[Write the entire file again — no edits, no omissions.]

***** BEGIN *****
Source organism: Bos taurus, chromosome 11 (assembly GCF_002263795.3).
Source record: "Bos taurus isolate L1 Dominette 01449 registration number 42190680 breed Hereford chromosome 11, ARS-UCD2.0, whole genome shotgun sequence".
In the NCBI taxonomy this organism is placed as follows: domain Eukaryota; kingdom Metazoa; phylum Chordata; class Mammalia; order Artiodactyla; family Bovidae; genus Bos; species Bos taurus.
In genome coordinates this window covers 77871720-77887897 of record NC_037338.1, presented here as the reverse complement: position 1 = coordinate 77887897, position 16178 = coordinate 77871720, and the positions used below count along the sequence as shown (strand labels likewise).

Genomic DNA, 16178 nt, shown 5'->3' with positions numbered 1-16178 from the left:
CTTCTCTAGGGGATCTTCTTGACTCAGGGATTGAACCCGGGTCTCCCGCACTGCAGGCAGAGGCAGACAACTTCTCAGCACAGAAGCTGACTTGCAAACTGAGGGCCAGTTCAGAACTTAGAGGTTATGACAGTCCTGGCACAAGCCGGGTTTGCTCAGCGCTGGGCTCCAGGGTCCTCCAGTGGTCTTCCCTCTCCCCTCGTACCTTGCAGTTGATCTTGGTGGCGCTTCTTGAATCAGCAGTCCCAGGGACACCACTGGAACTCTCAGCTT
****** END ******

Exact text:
Source organism: Bos taurus, chromosome 11 (assembly GCF_002263795.3).
Source record: "Bos taurus isolate L1 Dominette 01449 registration number 42190680 breed Hereford chromosome 11, ARS-UCD2.0, whole genome shotgun sequence".
In the NCBI taxonomy this organism is placed as follows: domain Eukaryota; kingdom Metazoa; phylum Chordata; class Mammalia; order Artiodactyla; family Bovidae; genus Bos; species Bos taurus.
In genome coordinates this window covers 77871720-77887897 of record NC_037338.1, presented here as the reverse complement: position 1 = coordinate 77887897, position 16178 = coordinate 77871720, and the positions used below count along the sequence as shown (strand labels likewise).

Genomic DNA, 16178 nt, shown 5'->3' with positions numbered 1-16178 from the left:
CTTCTCTAGGGGATCTTCTTGACTCAGGGATTGAACCCGGGTCTCCCGCACTGCAGGCAGAGGCAGACAACTTCTCAGCACAGAAGCTGACTTGCAAACTGAGGGCCAGTTCAGAACTTAGAGGTTATGACAGTCCTGGCACAAGCCGGGTTTGCTCAGCGCTGGGCTCCAGGGTCCTCCAGTGGTCTTCCCTCTCCCCTCGTACCTTGCAGTTGATCTTGGTGGCGCTTCTTGAATCAGCAGTCCCAGGGACACCACTGGAACTCTCAGCTT